Well-said and worth repeating.

Right on, Kalina. As one friend told me once, “You can’t understand craziness.” I found that I spent a lot of time trying to “figure out” these men who blindsided me. I never could.

Where do I start. How do I begin my 5 year plan. I agree. I’m 10 days out here from my second abandonment. I got it now. I know there is no happy e ding for us. Although I am facinated and double founded to find out all these things I want to move the heck on. Do you know how to start ?

Start by NC which allows you to regain your former, happy self with your own interests (reading, music etc.), not those imposed by others.) As long as you are still trying to “figure them out’, you are still in their clutches. Accept the unexplainable for it just IS and will never have an explanation or excuse. Secondly, perhaps in you pursuit of finding your old self, you will stumble upon your ultimate salvation: finding an interest or pursuit larger than yourself (i.e Donna’s ‘Lovefraud project) which will demand all your time and energy.) This is your ultimate goal of being able to look back at it as just another thing you learned along life’s educational goal. My heart aches for you; don’t linger too long as that was my fate being the mother of 5 infected kids. We women think we can fix all things with love but this is too big a hurdle.

I think it’s important to remember, when we apply the principles mentioned in the article, that we remember to apply them to ourselves first.This is the foundation of healthy boundaries based on self-love. We cannot “treat others as we would want to be treated” if we are allowing others to treat us in ways we do not want to be treated. For example; If we are uncomfortable with the pace required to keep up with love bombing, we can say so. If we don’t cancel plans last minute with people, we should feel it is wrong for others to do so to us.

We don’t have to throw out the baby with the bath water, so to speak. These are great guidelines to apply to healthy relationships.We don’t have to move forward with a closed heart. The key is discernment and patience.

Brene Brown describes trust as a marble jar. She says that in our relationships with people each kindness counts as a marble. Over time, our marble jar with the people we are in relationships with fills up. This is how trust can safely be determined. One small act of trust at a time, and one kindness at a time. If we love ourselves, we give ourselves time to allow trust to build. Claiming to love someone, before trust, accumulated over time, has been achieved is setting ourselves up for betrayal.

It is not stupidity that trips us up. It is ignoring opportunities to learn new relationship skills that leads us to being easy targets to disordered people. Having an experience in an unhealthy relationship,is simply an opportunity to learn new relationship skills and to practice them.


Wonderful thoughts, Jacqueline! With regards to what you wrote, “One small act of trust at a time, and one kindness at a time,” it goes both ways. I think you probably meant that. A therapist years ago put it this way: In a relationship, rather than tell everything about yourself all at once, at the beginning, send up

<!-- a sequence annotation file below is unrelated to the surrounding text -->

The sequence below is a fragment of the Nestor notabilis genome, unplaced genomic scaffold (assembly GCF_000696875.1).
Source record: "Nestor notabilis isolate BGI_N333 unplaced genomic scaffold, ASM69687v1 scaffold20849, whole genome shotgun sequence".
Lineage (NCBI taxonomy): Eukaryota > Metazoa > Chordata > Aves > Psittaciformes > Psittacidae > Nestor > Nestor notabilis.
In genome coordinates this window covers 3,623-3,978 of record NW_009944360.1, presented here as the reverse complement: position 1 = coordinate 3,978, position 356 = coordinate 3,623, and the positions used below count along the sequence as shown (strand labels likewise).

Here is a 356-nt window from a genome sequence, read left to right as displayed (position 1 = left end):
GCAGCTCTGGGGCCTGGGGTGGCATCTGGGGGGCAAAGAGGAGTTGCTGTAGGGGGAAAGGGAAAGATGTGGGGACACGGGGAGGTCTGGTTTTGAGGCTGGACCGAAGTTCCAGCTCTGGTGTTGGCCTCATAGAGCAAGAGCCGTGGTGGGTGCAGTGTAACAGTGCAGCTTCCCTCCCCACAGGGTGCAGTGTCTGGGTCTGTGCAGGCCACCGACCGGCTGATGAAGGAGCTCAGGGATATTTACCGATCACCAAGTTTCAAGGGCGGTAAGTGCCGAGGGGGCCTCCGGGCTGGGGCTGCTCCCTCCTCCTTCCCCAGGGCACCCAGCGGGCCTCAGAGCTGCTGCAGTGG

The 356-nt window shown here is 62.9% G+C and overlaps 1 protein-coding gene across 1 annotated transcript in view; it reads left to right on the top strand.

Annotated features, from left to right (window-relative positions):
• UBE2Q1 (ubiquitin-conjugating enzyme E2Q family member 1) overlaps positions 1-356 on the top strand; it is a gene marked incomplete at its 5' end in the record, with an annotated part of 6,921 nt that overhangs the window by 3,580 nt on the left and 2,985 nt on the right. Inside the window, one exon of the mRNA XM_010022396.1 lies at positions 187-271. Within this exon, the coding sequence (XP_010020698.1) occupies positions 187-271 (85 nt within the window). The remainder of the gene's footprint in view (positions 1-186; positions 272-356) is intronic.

“one balloon” of something personal about yourself, or something that’s very important to you. If he pops that balloon, puts you down or ridicules you or says something like “You shouldn’t feel that way,” for example, that’s a red flag. [In fact, in my own case — now that I’ve learned to not tell all up front- such a remark ENDS the whole potential relationship. It’s not just a “red flag.], If he accepts your trial balloon, then wait for him to send up a “trial balloon” next, hoping it’s something can accept.” Continue this way for fairly long time while you are dating.

First time posting here.
I’m in the middle of a relationship with a spath. We’ve been together for more than a year and were friends for 2 years before that. He has always flaunted that he was a “high functioning sociopath” just like Sherlock Holmes. I’ve known this for a long time but the signs never clicked that he was (or is) like that towards me. Let me first tell you that I knew not there were legitimate sociopaths at the time I met him or even started dating him. But what I’ve learned from Dearest Donna here, is that sociopaths do not like to lose. Furthermore, I was the prize for winning to him. He had chased me repeatedly for 2 years and I simply didn’t want him in a romantic way. He was perfect for me. That’s how we initially met- through mutual friends who saw that we were exactly the same person.(though, opposite because, you know I care for people way too much and he really doesn’t care about having friends at all). We were completely in love, whatever I wanted- I got. But about 2 months into the relationship we had our first fight at six flags when I made a comment about us going to a waterpark sometime in the future since we were having so much fun. He freaked out on me in public saying that I was insensitive because he had almost drowned once and hated water. He told me that story about a year ago and I really don’t have the best memory(especially when it comes to him). I’m not the best person either, and I understand that. That fight went on in a frosty silence that lasted an hour long wait in line, the bare minute of the ride, and then the 1 1/2 hour drive back home. We started yelling at each other, there was a lot of crying on my end, and once we had talked it out he said ‘I love you’ for the first time. Thankfully, In my case we don’t live together and we’re not married not do we have children. I’ve told him that he scares me and I don’t know if he knows it’s because he’s a sociopath or because our fights are really unhealthy(nothing is ever physical). He doesn’t trust anyone, especially me now because I lied to him about smoking cigarettes and hanging out with my friends. With those situations its easier to lie than to suffer his wrath or disappointment. I’ve never done anything unfaithful, but he won’t hear it. He looks in my phone all the time, texts me constantly, and I’m not allowed to have guy friends. I don’t know how I can escape him, I adore his family and I’d like to be around them. But he talks about suicide and harming himself if I leave him. We only see eachother 2 days out of the week because of our work schedules, I dont know what to do. Am I a mere victim or a trophy?